September 9, 2015

Building a Food-Secure World Helps America Prosper

Bimala Rai Colavito, USAID

This post originally appeared on Agri-Pulse.

Agri-Pulse and The Chicago Council on Global Affairs are teaming up to host a monthly column to explore how the US agriculture and food sector can maintain its competitive edge and advance food security in an increasingly integrated and dynamic world.

By Tjada McKenna, Assistant to the Administrator for USAID's Bureau for Food Security and Deputy Coordinator for Development, US Feed the Future initiative

Agriculture has been critical to America's growth as a nation. For many countries like ours, the path from poverty to prosperity has run through agriculture, but agriculture's promise has not yet been fully realized around the world.

This was no more apparent than in 2007 and 2008, when food price spikes pushed millions back to the brink of poverty and led to global instability. After a three-decade decline in global agricultural investment, in 2009 at the L'Aquila G8 Summit, the United States rallied world leaders to increase investments in agriculture that would boost global food security and nutrition. Feed the Future, President Obama's multi-agency global hunger and food security initiative, was born during this pivotal moment. At that time, President Obama pledged an initial $3.5 billion in investments in global agriculture, which leveraged more than $18 billion from other donor countries. Since then, Feed the Future and related US Government efforts have mobilized tremendous public and private support to unlock the transformative potential of agriculture to connect more people to the global economy and offer a path out of poverty. Our efforts focus on supporting the sustainable food security and nutrition priorities outlined by the host country governments and partners in the countries where we work.

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About

The Global Food and Agriculture Program aims to inform the development of US policy on global agricultural development and food security by raising awareness and providing resources, information, and policy analysis to the US Administration, Congress, and interested experts and organizations.

The Global Food and Agriculture Program is housed within the Chicago Council on Global Affairs, an independent, nonpartisan organization that provides insight – and influences the public discourse – on critical global issues. The Council on Global Affairs convenes leading global voices and conducts independent research to bring clarity and offer solutions to challenges and opportunities across the globe. The Council is committed to engaging the public and raising global awareness of issues that transcend borders and transform how people, business, and governments engage the world.

Support for the Global Food and Agriculture Program is generously provided by the Bill & Melinda Gates Foundation.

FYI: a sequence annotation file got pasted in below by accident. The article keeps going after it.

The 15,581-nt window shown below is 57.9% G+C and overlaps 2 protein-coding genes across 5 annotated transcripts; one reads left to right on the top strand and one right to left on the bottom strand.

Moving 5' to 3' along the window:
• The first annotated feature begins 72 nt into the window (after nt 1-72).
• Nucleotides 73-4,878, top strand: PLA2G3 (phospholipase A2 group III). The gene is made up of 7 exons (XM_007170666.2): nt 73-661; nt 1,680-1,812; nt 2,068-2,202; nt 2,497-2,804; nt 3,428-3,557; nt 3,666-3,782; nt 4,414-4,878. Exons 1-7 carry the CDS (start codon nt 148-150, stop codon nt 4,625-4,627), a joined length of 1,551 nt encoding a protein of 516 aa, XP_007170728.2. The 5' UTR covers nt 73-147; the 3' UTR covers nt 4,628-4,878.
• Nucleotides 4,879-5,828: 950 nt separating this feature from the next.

Blogroll

1,000 Days Blog, 1,000 Days

Africa Can End Poverty, World Bank

Agrilinks Blog

Bread Blog, Bread for the World

Can We Feed the World Blog, Agriculture for Impact

Concern Blogs, Concern Worldwide

Institute Insights, Bread for the World Institute

End Poverty in South Asia, World Bank

Global Development Blog, Center for Global Development

The Global Food Banking Network

Harvest 2050, Global Harvest Initiative

The Hunger and Undernutrition Blog, Humanitas Global Development

International Food Policy Research Institute News, IFPRI

International Maize and Wheat Improvement Center Blog, CIMMYT

ONE Blog, ONE Campaign

One Acre Fund Blog, One Acre Fund

Overseas Development Institute Blog, Overseas Development Institute

Oxfam America Blog, Oxfam America

Preventing Postharvest Loss, ADM Institute

Sense & Sustainability Blog, Sense & Sustainability

WFP USA Blog, World Food Program USA

Archive






| By Mark Titterington

Guest Commentary - A European perspective on the journey to a regenerative agriculture system…

Regenerative farming practices can lead to improved soil health and farm productivity and profitability, boosting crop quality and yields, improving the resilience of farms to extreme weather events and reducing the propensity for soil degradation and run-off, but most excitingly, creates the opportunity to actually draw down and store carbon from the atmosphere in agriculture soils.


| By Peter Carberry

Field Notes - Brokering Research Crucial for Climate-Proofing Drylands

9 out of 12 interventions identified for agriculture by the Global Commission on Adaptation involve research and development. For smallholder farmers in drylands, some of the most vulnerable to climate change, the role of innovation brokers may prove just as important as doing the science itself. 




| By Julius A. Nukpezah, Joseph T. Steensma, Nhuong Tran, Kelvin M. Shikuku

Field Notes - Reducing Post-Harvest Losses in Nigeria's Aquaculture Sector Contributes to Sustainable Development

While increasing fish production and productivity in the long term are practical strategies for addressing malnutrition in Nigeria, reducing post-harvest losses of fish is an economic and a rational strategy of increasing value of aquaculture businesses that lead to sustainable economic development.




| By Chelsea Reinberg

Guest Commentary - The Critical Role of Women in Transforming the Food System

Since its inception, HarvestPlus has identified and focused on women as key drivers who make nutrition -related decisions for their households and have important roles not only in the preparation and consumption of nutritious foods but also in production decisions on which varieties to grow.